VILNIUS – Lithuania's government has decided to ask the Prosecutor General's Office to evaluate the then financial watchdogs' actions during the financial crisis, Prime Minister Saulius Skvernelis said on Monday.
The move follows the presentation by Stasys Jakeliunas, chairman of the parliamentary Committee on Budget Finance, of the ongoing parliamentary investigation into the 2009 economic crisis, being carried out by an ad-hoc commission he chairs. Jakeliunas informed the government about its progress last Wednesday.
"We are turning to the Prosecutor General's Office over two issues," he said.
According to the prime minister, prosecutors will be asked to assess whether state institutions responsible for the supervision of financial establishments in 2008 and 2009 "properly performed their functions defined by legislation."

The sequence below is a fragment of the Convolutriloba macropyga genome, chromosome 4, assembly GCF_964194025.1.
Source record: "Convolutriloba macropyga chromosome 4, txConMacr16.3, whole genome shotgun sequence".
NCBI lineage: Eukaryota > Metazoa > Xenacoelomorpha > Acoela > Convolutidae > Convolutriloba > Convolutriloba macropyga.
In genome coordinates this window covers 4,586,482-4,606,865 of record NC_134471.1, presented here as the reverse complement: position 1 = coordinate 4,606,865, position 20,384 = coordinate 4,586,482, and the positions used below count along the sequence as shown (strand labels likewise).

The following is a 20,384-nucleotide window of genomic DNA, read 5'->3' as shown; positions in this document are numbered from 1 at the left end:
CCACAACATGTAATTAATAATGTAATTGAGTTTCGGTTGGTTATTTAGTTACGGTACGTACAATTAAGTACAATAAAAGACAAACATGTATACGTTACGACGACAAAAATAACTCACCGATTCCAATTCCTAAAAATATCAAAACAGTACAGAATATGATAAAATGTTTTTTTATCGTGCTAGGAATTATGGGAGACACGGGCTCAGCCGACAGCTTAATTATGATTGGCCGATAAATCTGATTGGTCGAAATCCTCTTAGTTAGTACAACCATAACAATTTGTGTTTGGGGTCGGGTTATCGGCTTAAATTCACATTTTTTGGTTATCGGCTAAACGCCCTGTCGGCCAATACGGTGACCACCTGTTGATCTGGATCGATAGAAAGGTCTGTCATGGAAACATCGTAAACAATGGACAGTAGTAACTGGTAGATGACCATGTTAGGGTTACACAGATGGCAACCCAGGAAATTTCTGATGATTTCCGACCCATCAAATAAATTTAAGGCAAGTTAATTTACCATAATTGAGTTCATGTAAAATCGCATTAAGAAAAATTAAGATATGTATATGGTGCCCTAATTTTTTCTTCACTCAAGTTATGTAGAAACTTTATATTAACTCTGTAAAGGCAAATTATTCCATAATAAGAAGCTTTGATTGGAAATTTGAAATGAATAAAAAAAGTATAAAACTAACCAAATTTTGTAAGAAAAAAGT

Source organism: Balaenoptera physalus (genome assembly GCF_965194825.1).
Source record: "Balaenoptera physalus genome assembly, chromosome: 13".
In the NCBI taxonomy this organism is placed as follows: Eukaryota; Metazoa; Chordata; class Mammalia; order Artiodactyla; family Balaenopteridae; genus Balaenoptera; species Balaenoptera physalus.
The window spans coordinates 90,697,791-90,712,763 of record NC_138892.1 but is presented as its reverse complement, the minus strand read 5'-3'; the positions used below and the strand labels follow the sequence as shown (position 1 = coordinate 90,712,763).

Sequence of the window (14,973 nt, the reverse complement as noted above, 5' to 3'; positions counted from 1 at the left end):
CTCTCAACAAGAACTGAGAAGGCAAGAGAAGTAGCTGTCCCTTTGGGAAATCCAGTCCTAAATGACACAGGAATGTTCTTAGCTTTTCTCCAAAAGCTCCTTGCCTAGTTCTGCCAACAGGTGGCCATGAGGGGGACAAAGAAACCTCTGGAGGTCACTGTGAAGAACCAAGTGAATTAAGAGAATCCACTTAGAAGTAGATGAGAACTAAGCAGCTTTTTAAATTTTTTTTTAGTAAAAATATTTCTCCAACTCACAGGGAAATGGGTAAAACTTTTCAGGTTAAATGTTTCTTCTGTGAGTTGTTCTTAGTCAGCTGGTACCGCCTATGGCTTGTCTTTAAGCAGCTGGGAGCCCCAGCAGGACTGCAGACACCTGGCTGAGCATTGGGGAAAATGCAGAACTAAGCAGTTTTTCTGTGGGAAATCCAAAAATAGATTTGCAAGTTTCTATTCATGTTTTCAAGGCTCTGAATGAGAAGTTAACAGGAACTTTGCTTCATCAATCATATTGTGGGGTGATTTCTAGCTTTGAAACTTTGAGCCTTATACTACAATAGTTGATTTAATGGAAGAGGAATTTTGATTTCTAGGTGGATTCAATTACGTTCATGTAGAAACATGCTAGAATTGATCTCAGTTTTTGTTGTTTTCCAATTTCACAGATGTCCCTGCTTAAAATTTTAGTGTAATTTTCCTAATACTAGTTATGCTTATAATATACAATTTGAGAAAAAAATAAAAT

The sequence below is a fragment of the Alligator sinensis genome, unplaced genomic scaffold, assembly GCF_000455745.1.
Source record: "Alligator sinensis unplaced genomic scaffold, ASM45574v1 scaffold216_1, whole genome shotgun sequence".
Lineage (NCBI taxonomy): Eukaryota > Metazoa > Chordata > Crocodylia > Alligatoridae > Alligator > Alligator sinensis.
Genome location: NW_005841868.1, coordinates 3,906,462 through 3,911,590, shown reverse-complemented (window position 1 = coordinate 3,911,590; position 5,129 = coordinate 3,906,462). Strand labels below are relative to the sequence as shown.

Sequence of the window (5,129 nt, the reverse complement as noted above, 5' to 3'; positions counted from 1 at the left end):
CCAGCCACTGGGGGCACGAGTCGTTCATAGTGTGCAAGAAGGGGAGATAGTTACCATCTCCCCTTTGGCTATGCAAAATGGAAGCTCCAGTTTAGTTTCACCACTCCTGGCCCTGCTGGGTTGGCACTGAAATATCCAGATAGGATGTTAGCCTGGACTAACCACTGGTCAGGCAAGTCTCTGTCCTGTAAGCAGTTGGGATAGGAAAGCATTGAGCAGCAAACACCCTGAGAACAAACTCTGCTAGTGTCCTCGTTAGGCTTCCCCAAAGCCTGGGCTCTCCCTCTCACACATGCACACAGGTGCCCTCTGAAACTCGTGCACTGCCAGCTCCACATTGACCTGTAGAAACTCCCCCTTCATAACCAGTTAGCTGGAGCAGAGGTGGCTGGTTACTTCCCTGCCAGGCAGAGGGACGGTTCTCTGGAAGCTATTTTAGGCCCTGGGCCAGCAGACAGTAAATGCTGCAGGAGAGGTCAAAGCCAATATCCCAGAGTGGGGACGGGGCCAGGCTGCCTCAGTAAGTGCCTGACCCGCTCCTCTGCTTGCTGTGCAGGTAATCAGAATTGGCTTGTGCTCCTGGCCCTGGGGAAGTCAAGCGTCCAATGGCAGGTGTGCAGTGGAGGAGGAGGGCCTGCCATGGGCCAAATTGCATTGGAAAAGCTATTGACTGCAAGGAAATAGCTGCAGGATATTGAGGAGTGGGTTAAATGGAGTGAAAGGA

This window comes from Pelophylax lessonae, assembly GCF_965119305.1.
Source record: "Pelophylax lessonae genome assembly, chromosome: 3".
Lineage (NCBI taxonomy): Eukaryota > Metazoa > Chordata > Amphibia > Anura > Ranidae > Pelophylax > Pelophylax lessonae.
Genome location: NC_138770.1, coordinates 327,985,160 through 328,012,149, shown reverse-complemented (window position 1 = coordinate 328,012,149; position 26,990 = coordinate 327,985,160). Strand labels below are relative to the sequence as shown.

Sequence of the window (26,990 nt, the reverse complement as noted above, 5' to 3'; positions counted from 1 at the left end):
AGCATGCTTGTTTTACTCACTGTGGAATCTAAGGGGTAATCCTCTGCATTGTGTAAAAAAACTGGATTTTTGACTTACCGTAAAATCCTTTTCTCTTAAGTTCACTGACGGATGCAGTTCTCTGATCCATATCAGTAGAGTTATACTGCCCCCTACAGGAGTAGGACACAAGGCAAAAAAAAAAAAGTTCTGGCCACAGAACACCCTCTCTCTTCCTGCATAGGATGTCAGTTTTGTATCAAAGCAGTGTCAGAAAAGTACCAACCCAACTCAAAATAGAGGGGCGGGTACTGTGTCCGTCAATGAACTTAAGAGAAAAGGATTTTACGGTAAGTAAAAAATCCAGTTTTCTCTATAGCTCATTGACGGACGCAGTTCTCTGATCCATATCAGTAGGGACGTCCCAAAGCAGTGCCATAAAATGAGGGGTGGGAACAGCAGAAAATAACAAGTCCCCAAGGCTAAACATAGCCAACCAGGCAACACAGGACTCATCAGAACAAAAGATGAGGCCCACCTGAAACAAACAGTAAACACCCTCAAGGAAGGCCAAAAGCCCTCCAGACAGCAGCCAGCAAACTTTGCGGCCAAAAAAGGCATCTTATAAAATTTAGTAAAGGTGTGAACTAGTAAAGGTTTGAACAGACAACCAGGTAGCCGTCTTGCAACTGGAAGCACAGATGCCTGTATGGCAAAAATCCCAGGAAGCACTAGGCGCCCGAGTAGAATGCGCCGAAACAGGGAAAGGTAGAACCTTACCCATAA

Prosecutors will also be asked to evaluate the potential need to defend public interest "as due to the Vilibor (Vilnius Interbank Offered Rate for loans in litas – BNS Lithuania) stories, many people with loans suffered major losses," Skvernelis said.
The government later said the bid is aimed at properly defending the interests of citizens who had loans in litas in 2008-2009. Due to the rise in the Vilibor rate at the time, many people incurred major losses and the damage done might be significant for them, therefore, the government would ask prosecutors to defend the public interest regarding partial damage compensation.
All former financial supervision institutions which operated during the crisis are now merged with the central Bank of Lithuania.
The prime minister said the request would be sent to prosecutor later on Monday, refusing to disclose what information would be submitted to law enforcement.
Skvernelis said last week it was too early to speak about possible compensation for residents for unfoundedly expensive loans during the 2009-2010 crisis. Besides, he said, no questions on confidence in the Bank of Lithuanian are being raised now.